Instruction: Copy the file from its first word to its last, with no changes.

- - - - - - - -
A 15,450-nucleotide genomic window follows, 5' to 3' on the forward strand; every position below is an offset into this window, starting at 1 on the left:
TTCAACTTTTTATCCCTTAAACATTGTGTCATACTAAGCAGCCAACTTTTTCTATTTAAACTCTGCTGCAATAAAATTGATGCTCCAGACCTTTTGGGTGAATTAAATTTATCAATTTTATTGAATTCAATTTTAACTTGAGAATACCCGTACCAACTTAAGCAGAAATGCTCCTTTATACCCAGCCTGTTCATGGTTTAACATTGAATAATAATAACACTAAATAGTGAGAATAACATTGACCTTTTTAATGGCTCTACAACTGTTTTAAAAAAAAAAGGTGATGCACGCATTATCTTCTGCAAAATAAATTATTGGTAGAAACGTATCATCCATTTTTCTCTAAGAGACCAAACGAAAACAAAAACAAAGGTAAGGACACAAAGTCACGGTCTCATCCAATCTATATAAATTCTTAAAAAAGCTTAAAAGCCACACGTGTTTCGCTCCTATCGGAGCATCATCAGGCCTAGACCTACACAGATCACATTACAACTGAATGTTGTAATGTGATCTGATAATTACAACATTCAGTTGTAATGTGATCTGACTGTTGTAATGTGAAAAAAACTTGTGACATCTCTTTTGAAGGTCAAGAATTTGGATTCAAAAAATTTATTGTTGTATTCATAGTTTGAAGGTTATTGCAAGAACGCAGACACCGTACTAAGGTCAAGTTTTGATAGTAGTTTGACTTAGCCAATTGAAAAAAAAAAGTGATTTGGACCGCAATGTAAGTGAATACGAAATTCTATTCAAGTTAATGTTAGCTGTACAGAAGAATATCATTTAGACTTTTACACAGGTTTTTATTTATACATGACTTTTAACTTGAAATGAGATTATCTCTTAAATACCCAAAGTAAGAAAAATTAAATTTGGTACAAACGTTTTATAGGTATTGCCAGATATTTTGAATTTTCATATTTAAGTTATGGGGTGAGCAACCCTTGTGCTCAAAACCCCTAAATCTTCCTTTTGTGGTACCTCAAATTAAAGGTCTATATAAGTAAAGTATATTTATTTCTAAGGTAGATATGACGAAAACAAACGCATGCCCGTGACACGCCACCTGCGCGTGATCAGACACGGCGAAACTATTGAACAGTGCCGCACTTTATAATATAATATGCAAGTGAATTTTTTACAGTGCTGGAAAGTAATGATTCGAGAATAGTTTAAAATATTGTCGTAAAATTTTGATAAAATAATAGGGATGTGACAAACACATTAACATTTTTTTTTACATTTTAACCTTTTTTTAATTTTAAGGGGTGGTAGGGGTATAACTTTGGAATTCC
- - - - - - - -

A 15,450-nucleotide genomic window follows, 5' to 3' on the forward strand; every position below is an offset into this window, starting at 1 on the left:
TTCAACTTTTTATCCCTTAAACATTGTGTCATACTAAGCAGCCAACTTTTTCTATTTAAACTCTGCTGCAATAAAATTGATGCTCCAGACCTTTTGGGTGAATTAAATTTATCAATTTTATTGAATTCAATTTTAACTTGAGAATACCCGTACCAACTTAAGCAGAAATGCTCCTTTATACCCAGCCTGTTCATGGTTTAACATTGAATAATAATAACACTAAATAGTGAGAATAACATTGACCTTTTTAATGGCTCTACAACTGTTTTAAAAAAAAAAGGTGATGCACGCATTATCTTCTGCAAAATAAATTATTGGTAGAAACGTATCATCCATTTTTCTCTAAGAGACCAAACGAAAACAAAAACAAAGGTAAGGACACAAAGTCACGGTCTCATCCAATCTATATAAATTCTTAAAAAAGCTTAAAAGCCACACGTGTTTCGCTCCTATCGGAGCATCATCAGGCCTAGACCTACACAGATCACATTACAACTGAATGTTGTAATGTGATCTGATAATTACAACATTCAGTTGTAATGTGATCTGACTGTTGTAATGTGAAAAAAACTTGTGACATCTCTTTTGAAGGTCAAGAATTTGGATTCAAAAAATTTATTGTTGTATTCATAGTTTGAAGGTTATTGCAAGAACGCAGACACCGTACTAAGGTCAAGTTTTGATAGTAGTTTGACTTAGCCAATTGAAAAAAAAAAGTGATTTGGACCGCAATGTAAGTGAATACGAAATTCTATTCAAGTTAATGTTAGCTGTACAGAAGAATATCATTTAGACTTTTACACAGGTTTTTATTTATACATGACTTTTAACTTGAAATGAGATTATCTCTTAAATACCCAAAGTAAGAAAAATTAAATTTGGTACAAACGTTTTATAGGTATTGCCAGATATTTTGAATTTTCATATTTAAGTTATGGGGTGAGCAACCCTTGTGCTCAAAACCCCTAAATCTTCCTTTTGTGGTACCTCAAATTAAAGGTCTATATAAGTAAAGTATATTTATTTCTAAGGTAGATATGACGAAAACAAACGCATGCCCGTGACACGCCACCTGCGCGTGATCAGACACGGCGAAACTATTGAACAGTGCCGCACTTTATAATATAATATGCAAGTGAATTTTTTACAGTGCTGGAAAGTAATGATTCGAGAATAGTTTAAAATATTGTCGTAAAATTTTGATAAAATAATAGGGATGTGACAAACACATTAACATTTTTTTTTACATTTTAACCTTTTTTTAATTTTAAGGGGTGGTAGGGGTATAACTTTGGAATTCC